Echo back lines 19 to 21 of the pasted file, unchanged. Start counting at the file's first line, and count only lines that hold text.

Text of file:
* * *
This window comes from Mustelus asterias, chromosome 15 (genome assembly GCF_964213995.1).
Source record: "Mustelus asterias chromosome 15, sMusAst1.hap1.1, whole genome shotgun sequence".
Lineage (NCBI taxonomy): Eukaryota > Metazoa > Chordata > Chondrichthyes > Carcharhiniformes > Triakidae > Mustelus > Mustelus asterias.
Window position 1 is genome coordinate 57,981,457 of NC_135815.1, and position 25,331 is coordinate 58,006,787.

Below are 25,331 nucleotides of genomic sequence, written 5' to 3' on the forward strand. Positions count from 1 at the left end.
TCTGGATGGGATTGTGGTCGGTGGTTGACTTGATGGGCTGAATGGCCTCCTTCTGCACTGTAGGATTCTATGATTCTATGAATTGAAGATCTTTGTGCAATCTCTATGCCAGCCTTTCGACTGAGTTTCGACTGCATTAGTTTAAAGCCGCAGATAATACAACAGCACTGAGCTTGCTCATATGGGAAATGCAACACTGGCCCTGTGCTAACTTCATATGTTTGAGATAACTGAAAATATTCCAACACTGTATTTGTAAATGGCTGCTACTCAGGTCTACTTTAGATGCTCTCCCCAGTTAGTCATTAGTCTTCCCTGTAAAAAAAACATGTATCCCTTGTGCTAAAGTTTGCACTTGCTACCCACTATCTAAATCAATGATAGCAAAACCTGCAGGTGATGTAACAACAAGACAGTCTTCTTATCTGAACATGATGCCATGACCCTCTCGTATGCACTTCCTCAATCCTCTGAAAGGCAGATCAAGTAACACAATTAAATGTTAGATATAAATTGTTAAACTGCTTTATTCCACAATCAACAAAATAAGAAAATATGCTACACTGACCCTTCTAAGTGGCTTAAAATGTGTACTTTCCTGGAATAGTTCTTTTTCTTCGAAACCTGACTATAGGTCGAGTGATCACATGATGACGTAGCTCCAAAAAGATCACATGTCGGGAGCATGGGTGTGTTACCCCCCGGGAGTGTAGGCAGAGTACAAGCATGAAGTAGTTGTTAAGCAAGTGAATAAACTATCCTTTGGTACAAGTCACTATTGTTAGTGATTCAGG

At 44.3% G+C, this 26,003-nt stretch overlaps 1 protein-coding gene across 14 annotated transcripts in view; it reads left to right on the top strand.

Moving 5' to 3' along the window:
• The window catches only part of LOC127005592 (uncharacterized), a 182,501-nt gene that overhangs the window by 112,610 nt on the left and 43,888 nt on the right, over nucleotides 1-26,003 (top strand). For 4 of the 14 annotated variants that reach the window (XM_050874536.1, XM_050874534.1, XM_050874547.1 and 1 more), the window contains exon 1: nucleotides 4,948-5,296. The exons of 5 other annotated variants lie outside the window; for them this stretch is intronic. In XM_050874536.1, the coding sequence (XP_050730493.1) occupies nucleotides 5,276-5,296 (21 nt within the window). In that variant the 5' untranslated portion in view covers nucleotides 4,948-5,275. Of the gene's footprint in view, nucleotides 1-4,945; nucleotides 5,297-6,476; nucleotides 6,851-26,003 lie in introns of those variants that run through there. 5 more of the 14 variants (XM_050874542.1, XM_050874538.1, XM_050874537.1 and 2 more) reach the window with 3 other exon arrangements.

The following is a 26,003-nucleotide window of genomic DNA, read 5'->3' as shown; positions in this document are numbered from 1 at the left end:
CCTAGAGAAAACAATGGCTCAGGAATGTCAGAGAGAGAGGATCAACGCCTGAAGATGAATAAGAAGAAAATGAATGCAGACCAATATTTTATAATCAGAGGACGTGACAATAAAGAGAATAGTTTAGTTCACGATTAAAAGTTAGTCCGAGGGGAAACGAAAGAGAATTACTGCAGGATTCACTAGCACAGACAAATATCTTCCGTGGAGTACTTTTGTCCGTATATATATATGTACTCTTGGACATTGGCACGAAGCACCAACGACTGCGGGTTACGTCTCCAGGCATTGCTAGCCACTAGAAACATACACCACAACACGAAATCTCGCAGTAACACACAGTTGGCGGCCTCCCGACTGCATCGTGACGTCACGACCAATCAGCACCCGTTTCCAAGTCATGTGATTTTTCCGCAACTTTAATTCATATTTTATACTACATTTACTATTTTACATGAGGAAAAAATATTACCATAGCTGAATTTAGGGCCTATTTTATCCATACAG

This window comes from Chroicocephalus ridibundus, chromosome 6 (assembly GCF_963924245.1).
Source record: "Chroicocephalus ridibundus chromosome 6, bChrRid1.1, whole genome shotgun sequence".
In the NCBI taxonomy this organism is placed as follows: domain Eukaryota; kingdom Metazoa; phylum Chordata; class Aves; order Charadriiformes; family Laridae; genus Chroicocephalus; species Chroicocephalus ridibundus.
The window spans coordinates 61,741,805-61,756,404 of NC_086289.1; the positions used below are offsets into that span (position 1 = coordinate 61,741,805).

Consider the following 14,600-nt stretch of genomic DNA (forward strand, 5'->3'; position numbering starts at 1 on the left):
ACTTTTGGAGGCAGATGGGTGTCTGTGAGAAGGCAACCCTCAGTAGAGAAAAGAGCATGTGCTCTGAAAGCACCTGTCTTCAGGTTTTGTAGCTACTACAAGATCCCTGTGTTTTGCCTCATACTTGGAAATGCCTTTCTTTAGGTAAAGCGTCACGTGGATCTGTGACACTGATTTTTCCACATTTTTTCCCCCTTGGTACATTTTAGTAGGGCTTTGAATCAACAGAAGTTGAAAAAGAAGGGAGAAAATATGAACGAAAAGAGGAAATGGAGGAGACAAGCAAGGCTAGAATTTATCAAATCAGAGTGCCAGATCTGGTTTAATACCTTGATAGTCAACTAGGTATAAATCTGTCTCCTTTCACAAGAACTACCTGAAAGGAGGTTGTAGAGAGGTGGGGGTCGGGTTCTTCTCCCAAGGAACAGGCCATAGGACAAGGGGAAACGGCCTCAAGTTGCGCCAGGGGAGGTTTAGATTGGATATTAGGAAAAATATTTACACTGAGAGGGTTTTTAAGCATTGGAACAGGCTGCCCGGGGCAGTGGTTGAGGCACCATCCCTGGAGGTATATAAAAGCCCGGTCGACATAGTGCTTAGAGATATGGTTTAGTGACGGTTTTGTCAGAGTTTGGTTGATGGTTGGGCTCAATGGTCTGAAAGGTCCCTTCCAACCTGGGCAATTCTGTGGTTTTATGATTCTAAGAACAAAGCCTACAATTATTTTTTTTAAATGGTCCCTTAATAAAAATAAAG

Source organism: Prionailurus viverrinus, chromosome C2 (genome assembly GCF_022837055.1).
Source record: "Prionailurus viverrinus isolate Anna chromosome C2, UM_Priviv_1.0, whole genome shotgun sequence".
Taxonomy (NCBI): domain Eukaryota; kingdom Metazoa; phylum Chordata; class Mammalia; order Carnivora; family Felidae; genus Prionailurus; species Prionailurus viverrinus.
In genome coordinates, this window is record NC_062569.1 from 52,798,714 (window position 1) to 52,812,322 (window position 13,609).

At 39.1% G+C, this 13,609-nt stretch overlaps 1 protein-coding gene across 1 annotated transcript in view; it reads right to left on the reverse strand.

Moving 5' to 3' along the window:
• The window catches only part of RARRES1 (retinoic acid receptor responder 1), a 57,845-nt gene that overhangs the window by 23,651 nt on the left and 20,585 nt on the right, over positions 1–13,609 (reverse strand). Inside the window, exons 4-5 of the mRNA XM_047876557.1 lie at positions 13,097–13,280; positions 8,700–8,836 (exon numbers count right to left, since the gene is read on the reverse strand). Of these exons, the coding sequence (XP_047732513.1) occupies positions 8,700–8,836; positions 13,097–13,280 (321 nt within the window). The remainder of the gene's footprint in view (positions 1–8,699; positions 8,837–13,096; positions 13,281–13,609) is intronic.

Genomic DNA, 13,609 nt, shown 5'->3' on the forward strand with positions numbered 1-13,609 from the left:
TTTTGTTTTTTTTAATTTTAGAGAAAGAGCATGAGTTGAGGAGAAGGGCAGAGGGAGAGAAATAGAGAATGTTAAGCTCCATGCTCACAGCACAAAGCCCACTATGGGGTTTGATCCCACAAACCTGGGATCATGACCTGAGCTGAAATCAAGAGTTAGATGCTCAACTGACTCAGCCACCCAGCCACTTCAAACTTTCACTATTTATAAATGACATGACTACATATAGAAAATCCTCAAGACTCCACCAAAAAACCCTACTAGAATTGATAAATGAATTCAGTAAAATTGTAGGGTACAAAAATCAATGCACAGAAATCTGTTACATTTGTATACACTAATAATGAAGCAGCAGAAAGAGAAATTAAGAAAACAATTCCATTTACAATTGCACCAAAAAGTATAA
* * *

Source record: "Prionailurus viverrinus isolate Anna chromosome C2, UM_Priviv_1.0, whole genome shotgun sequence".
Taxonomy (NCBI): domain Eukaryota; kingdom Metazoa; phylum Chordata; class Mammalia; order Carnivora; family Felidae; genus Prionailurus; species Prionailurus viverrinus.
In genome coordinates, this window is record NC_062569.1 from 52,798,714 (window position 1) to 52,812,322 (window position 13,609).